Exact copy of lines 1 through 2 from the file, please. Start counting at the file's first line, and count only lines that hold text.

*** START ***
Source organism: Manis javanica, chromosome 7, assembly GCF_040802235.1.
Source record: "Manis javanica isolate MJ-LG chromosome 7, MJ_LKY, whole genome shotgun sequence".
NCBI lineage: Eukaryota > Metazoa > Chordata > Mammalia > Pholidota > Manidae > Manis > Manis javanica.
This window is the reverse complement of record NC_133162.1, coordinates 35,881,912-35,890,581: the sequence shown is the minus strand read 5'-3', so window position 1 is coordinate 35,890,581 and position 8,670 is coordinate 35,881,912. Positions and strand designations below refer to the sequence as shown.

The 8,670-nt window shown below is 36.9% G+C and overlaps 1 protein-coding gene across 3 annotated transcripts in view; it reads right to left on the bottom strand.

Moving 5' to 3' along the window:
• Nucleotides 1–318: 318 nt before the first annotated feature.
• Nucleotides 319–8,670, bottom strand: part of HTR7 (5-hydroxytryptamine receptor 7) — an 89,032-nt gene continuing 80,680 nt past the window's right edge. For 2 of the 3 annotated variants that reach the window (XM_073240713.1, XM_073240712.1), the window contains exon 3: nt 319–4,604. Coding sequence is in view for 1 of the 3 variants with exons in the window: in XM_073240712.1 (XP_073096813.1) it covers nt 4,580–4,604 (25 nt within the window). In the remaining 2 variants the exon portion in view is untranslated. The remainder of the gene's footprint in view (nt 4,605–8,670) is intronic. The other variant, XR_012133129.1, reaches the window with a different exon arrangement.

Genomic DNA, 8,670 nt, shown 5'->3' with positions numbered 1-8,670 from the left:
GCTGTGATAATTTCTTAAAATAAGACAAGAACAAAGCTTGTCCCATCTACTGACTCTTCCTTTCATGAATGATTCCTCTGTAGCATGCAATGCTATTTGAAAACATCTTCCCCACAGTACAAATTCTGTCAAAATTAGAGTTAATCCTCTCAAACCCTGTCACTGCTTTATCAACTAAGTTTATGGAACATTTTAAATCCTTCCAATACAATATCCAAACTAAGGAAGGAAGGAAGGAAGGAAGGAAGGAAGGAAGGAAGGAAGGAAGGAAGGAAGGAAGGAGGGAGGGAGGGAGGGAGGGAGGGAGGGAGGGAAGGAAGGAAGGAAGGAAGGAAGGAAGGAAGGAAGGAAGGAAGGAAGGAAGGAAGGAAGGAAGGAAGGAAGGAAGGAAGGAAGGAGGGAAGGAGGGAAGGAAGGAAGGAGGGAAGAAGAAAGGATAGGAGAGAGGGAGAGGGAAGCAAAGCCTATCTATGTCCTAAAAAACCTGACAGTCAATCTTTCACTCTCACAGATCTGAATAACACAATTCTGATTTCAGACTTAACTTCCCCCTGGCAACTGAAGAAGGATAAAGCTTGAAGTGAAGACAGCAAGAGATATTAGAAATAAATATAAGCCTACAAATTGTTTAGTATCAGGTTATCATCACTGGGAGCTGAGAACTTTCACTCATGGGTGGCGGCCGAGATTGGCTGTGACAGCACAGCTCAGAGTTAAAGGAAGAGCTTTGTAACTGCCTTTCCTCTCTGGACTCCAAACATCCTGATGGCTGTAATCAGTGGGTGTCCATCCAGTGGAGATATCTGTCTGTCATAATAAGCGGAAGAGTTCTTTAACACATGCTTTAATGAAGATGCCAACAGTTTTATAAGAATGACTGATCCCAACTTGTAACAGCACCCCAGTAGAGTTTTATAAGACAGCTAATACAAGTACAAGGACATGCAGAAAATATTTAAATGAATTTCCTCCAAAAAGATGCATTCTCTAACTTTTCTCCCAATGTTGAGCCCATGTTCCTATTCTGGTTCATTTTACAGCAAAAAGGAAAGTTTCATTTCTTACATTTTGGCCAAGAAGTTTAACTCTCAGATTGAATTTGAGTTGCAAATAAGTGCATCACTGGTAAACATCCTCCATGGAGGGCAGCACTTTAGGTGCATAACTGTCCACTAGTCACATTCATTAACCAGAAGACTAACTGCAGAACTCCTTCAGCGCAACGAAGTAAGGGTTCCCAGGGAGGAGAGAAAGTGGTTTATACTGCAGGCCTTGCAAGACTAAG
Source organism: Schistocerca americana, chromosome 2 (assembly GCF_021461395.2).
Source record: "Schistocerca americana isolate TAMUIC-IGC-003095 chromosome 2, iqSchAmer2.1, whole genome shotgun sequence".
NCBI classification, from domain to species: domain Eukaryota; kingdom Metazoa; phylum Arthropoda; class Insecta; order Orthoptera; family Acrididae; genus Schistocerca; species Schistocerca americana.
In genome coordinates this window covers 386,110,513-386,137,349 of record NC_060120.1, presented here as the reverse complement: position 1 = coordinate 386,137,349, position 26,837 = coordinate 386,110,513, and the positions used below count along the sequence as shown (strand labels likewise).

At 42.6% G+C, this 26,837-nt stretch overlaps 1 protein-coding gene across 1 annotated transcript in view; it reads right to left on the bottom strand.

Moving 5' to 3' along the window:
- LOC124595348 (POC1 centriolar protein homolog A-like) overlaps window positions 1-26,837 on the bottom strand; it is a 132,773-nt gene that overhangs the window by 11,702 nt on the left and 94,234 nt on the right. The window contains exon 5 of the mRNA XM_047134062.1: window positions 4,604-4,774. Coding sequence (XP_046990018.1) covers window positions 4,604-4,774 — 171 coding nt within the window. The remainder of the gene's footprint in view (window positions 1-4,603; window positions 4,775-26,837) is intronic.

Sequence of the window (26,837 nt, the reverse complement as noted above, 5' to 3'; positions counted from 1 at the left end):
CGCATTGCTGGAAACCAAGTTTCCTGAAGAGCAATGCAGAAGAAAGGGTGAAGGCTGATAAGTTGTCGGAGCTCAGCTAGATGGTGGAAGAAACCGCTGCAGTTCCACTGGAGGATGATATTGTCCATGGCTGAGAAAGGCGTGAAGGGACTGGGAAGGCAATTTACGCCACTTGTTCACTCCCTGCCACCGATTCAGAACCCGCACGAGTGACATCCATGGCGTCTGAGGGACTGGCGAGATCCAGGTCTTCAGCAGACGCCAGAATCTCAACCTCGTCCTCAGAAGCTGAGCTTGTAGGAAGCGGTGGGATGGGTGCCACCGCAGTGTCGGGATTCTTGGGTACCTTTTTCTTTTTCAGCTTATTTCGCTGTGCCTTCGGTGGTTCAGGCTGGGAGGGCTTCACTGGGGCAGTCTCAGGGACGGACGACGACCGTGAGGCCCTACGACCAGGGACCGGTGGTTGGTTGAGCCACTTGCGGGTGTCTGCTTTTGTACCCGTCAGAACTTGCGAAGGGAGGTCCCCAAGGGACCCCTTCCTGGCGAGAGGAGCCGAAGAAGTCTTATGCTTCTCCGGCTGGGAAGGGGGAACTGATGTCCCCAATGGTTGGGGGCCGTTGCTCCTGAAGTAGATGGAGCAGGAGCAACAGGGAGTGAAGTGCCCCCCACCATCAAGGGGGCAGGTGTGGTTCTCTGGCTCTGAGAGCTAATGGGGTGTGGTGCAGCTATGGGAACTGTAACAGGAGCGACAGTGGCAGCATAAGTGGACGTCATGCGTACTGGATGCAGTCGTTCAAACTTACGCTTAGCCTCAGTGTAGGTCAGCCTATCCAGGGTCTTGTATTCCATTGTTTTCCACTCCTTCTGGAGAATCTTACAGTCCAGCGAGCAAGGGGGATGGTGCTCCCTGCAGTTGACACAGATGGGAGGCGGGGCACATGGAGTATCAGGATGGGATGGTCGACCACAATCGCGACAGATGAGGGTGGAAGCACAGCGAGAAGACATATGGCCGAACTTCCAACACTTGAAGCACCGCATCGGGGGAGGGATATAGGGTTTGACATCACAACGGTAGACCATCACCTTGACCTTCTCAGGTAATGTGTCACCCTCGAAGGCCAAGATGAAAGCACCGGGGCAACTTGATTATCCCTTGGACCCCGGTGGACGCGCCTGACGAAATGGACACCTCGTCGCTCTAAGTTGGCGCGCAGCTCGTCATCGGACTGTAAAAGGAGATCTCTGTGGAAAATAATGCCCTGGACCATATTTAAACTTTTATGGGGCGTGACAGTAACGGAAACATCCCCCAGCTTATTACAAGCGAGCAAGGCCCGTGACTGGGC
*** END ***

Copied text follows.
Source organism: Manis javanica, chromosome 7, assembly GCF_040802235.1.
Source record: "Manis javanica isolate MJ-LG chromosome 7, MJ_LKY, whole genome shotgun sequence".